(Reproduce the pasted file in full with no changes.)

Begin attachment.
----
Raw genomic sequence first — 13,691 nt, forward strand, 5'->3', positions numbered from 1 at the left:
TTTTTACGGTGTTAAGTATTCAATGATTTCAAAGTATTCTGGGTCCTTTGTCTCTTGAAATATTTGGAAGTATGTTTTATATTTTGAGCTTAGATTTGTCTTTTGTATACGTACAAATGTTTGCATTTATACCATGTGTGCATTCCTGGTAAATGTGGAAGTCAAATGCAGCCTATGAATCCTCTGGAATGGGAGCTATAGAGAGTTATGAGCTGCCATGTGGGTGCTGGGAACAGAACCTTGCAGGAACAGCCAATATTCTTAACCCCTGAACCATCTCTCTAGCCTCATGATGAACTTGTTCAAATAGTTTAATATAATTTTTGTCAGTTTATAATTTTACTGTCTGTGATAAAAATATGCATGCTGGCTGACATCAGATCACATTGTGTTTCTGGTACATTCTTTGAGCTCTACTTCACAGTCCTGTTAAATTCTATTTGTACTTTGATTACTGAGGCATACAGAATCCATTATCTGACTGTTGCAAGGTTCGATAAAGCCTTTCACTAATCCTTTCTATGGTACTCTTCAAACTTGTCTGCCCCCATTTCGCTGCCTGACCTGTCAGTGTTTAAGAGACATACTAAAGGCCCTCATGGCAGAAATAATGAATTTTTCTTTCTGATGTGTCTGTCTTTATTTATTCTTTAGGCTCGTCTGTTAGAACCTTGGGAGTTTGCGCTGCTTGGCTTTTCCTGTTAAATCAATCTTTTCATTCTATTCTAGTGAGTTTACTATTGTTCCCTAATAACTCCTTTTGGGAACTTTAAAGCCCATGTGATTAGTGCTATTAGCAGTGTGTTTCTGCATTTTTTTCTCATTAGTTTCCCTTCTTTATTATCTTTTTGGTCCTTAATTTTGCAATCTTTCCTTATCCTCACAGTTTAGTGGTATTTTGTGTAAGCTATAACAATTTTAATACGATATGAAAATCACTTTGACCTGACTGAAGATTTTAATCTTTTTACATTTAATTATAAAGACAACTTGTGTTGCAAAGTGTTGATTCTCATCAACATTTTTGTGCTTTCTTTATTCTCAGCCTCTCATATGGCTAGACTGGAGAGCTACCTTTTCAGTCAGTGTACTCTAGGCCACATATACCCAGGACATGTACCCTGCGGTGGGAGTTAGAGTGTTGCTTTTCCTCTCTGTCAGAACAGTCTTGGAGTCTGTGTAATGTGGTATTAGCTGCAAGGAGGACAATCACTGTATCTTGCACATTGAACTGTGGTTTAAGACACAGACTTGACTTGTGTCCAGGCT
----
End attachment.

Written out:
Raw genomic sequence first — 13,691 nt, forward strand, 5'->3', positions numbered from 1 at the left:
TTTTTACGGTGTTAAGTATTCAATGATTTCAAAGTATTCTGGGTCCTTTGTCTCTTGAAATATTTGGAAGTATGTTTTATATTTTGAGCTTAGATTTGTCTTTTGTATACGTACAAATGTTTGCATTTATACCATGTGTGCATTCCTGGTAAATGTGGAAGTCAAATGCAGCCTATGAATCCTCTGGAATGGGAGCTATAGAGAGTTATGAGCTGCCATGTGGGTGCTGGGAACAGAACCTTGCAGGAACAGCCAATATTCTTAACCCCTGAACCATCTCTCTAGCCTCATGATGAACTTGTTCAAATAGTTTAATATAATTTTTGTCAGTTTATAATTTTACTGTCTGTGATAAAAATATGCATGCTGGCTGACATCAGATCACATTGTGTTTCTGGTACATTCTTTGAGCTCTACTTCACAGTCCTGTTAAATTCTATTTGTACTTTGATTACTGAGGCATACAGAATCCATTATCTGACTGTTGCAAGGTTCGATAAAGCCTTTCACTAATCCTTTCTATGGTACTCTTCAAACTTGTCTGCCCCCATTTCGCTGCCTGACCTGTCAGTGTTTAAGAGACATACTAAAGGCCCTCATGGCAGAAATAATGAATTTTTCTTTCTGATGTGTCTGTCTTTATTTATTCTTTAGGCTCGTCTGTTAGAACCTTGGGAGTTTGCGCTGCTTGGCTTTTCCTGTTAAATCAATCTTTTCATTCTATTCTAGTGAGTTTACTATTGTTCCCTAATAACTCCTTTTGGGAACTTTAAAGCCCATGTGATTAGTGCTATTAGCAGTGTGTTTCTGCATTTTTTTCTCATTAGTTTCCCTTCTTTATTATCTTTTTGGTCCTTAATTTTGCAATCTTTCCTTATCCTCACAGTTTAGTGGTATTTTGTGTAAGCTATAACAATTTTAATACGATATGAAAATCACTTTGACCTGACTGAAGATTTTAATCTTTTTACATTTAATTATAAAGACAACTTGTGTTGCAAAGTGTTGATTCTCATCAACATTTTTGTGCTTTCTTTATTCTCAGCCTCTCATATGGCTAGACTGGAGAGCTACCTTTTCAGTCAGTGTACTCTAGGCCACATATACCCAGGACATGTACCCTGCGGTGGGAGTTAGAGTGTTGCTTTTCCTCTCTGTCAGAACAGTCTTGGAGTCTGTGTAATGTGGTATTAGCTGCAAGGAGGACAATCACTGTATCTTGCACATTGAACTGTGGTTTAAGACACAGACTTGACTTGTGTCCAGGCT